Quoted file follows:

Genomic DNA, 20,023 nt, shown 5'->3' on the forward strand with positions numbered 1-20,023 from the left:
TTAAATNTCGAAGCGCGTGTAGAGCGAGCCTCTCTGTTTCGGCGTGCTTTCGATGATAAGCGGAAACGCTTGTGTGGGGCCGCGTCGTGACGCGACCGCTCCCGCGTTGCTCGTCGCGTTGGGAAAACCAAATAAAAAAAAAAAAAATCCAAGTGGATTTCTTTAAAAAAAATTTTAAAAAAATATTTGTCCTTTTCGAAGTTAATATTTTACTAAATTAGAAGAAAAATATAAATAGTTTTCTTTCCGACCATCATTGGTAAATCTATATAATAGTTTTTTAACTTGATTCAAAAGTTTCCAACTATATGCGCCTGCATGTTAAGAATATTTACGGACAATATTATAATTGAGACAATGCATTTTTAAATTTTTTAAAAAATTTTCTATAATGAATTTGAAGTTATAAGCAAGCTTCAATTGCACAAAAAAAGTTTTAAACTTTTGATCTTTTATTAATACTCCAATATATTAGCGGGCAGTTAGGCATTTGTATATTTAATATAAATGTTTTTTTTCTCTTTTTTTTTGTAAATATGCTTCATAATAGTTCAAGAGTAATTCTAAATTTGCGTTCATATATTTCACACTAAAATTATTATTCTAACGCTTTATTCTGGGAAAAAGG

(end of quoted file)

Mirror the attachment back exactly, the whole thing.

Genomic DNA, 20,023 nt, shown 5'->3' on the forward strand with positions numbered 1-20,023 from the left:
TTAAATNTCGAAGCGCGTGTAGAGCGAGCCTCTCTGTTTCGGCGTGCTTTCGATGATAAGCGGAAACGCTTGTGTGGGGCCGCGTCGTGACGCGACCGCTCCCGCGTTGCTCGTCGCGTTGGGAAAACCAAATAAAAAAAAAAAAAATCCAAGTGGATTTCTTTAAAAAAAATTTTAAAAAAATATTTGTCCTTTTCGAAGTTAATATTTTACTAAATTAGAAGAAAAATATAAATAGTTTTCTTTCCGACCATCATTGGTAAATCTATATAATAGTTTTTTAACTTGATTCAAAAGTTTCCAACTATATGCGCCTGCATGTTAAGAATATTTACGGACAATATTATAATTGAGACAATGCATTTTTAAATTTTTTAAAAAATTTTCTATAATGAATTTGAAGTTATAAGCAAGCTTCAATTGCACAAAAAAAGTTTTAAACTTTTGATCTTTTATTAATACTCCAATATATTAGCGGGCAGTTAGGCATTTGTATATTTAATATAAATGTTTTTTTTCTCTTTTTTTTTGTAAATATGCTTCATAATAGTTCAAGAGTAATTCTAAATTTGCGTTCATATATTTCACACTAAAATTATTATTCTAACGCTTTATTCTGGGAAAAAGG